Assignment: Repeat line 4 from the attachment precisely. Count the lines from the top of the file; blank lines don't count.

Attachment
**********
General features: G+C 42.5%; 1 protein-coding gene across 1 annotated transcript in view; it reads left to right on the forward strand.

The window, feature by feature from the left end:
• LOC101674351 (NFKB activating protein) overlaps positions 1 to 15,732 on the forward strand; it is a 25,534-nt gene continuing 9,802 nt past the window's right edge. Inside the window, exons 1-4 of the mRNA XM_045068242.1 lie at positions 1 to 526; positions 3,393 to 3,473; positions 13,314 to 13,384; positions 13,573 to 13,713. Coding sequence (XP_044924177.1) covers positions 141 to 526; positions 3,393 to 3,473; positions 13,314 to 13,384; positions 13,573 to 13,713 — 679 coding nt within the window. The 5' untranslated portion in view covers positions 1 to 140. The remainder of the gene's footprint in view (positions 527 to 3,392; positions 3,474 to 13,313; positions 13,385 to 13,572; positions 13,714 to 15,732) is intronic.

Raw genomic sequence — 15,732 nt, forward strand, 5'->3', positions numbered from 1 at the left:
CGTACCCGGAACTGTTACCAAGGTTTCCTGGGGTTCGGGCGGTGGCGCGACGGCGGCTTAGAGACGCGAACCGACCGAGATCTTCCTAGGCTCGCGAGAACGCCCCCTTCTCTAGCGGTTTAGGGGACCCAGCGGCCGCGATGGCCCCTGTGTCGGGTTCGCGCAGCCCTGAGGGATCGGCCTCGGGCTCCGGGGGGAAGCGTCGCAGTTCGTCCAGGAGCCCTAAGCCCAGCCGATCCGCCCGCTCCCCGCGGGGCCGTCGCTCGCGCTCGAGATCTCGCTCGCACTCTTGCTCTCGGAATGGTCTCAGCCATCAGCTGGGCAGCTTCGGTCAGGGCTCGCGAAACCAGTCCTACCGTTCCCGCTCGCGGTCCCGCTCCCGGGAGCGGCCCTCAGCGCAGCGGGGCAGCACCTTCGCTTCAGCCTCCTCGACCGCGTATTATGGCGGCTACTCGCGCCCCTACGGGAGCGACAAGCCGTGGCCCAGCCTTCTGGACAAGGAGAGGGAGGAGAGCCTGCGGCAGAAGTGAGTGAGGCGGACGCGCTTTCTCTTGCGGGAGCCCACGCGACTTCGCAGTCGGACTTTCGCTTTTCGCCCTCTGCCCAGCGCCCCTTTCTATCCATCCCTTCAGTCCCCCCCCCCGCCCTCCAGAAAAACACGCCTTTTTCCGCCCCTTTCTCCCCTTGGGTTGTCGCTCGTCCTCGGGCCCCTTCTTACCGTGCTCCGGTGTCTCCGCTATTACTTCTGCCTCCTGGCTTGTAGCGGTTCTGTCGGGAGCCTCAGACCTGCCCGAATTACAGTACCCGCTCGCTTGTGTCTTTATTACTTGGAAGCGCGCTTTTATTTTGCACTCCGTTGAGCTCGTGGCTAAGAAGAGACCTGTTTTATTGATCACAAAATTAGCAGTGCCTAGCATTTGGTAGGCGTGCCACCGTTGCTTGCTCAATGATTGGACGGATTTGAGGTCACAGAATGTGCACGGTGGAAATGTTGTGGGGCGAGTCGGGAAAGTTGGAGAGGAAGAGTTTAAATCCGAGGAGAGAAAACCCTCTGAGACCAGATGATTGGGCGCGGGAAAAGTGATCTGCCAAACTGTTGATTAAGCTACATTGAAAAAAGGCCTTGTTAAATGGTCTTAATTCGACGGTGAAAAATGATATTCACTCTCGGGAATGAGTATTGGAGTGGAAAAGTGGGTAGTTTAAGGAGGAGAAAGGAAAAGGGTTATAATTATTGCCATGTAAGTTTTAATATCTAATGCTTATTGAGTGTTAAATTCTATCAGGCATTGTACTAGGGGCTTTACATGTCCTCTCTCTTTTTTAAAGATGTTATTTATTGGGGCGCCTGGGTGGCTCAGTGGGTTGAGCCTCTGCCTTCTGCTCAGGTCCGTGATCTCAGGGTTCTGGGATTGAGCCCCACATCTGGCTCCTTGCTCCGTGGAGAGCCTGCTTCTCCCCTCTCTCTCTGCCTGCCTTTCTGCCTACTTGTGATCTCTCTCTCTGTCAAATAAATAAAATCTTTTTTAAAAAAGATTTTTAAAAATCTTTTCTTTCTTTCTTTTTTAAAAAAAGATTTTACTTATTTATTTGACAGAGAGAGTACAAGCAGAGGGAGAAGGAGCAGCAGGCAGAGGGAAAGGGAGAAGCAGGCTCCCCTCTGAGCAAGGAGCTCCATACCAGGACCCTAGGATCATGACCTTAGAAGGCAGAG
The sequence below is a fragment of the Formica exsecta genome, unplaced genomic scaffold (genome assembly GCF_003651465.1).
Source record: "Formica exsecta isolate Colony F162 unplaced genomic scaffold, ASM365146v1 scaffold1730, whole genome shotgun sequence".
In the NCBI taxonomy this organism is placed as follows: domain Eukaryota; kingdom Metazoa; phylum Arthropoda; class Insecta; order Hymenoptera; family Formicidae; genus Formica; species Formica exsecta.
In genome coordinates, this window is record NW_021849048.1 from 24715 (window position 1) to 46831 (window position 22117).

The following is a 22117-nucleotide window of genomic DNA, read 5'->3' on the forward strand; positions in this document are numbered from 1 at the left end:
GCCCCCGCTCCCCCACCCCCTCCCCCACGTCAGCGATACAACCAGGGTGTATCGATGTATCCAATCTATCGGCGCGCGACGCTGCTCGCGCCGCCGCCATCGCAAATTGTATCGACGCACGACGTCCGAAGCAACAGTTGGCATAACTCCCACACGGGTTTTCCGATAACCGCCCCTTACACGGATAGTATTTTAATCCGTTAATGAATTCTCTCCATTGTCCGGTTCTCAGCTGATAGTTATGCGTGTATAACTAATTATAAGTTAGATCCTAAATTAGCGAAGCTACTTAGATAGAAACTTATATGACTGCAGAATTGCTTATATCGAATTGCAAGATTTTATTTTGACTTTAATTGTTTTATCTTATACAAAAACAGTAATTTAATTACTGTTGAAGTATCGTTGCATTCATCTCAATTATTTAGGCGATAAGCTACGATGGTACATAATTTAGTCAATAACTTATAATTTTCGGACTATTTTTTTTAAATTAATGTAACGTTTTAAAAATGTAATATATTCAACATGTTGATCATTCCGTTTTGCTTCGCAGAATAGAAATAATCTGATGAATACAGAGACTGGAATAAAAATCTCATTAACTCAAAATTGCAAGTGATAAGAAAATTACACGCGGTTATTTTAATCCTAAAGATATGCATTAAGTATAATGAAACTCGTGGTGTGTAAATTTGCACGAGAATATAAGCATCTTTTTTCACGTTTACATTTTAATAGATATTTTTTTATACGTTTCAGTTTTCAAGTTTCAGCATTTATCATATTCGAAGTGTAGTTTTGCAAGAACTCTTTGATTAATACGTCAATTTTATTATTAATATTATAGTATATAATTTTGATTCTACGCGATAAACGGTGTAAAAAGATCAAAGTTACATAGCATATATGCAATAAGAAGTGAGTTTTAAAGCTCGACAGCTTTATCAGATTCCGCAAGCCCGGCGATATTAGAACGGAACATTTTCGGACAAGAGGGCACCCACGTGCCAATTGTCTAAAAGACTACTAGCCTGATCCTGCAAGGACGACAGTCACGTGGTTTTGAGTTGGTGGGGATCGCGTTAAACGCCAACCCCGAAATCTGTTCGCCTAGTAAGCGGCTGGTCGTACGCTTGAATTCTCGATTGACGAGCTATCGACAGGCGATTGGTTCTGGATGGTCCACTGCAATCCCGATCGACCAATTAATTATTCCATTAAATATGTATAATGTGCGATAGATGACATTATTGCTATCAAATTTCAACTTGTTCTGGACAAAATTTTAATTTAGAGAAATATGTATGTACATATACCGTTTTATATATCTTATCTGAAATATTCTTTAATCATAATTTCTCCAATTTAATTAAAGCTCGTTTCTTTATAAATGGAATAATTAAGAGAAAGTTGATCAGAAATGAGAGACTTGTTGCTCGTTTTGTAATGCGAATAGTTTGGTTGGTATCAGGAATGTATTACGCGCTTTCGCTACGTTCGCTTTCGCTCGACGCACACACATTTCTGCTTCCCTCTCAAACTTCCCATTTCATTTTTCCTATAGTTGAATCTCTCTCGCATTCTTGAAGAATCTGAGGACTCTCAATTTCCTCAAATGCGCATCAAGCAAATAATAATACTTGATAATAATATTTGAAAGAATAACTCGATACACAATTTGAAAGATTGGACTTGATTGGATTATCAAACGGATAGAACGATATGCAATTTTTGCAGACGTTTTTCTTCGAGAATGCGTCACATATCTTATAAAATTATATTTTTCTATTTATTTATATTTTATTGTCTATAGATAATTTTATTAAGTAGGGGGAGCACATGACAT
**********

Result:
Raw genomic sequence — 15,732 nt, forward strand, 5'->3', positions numbered from 1 at the left: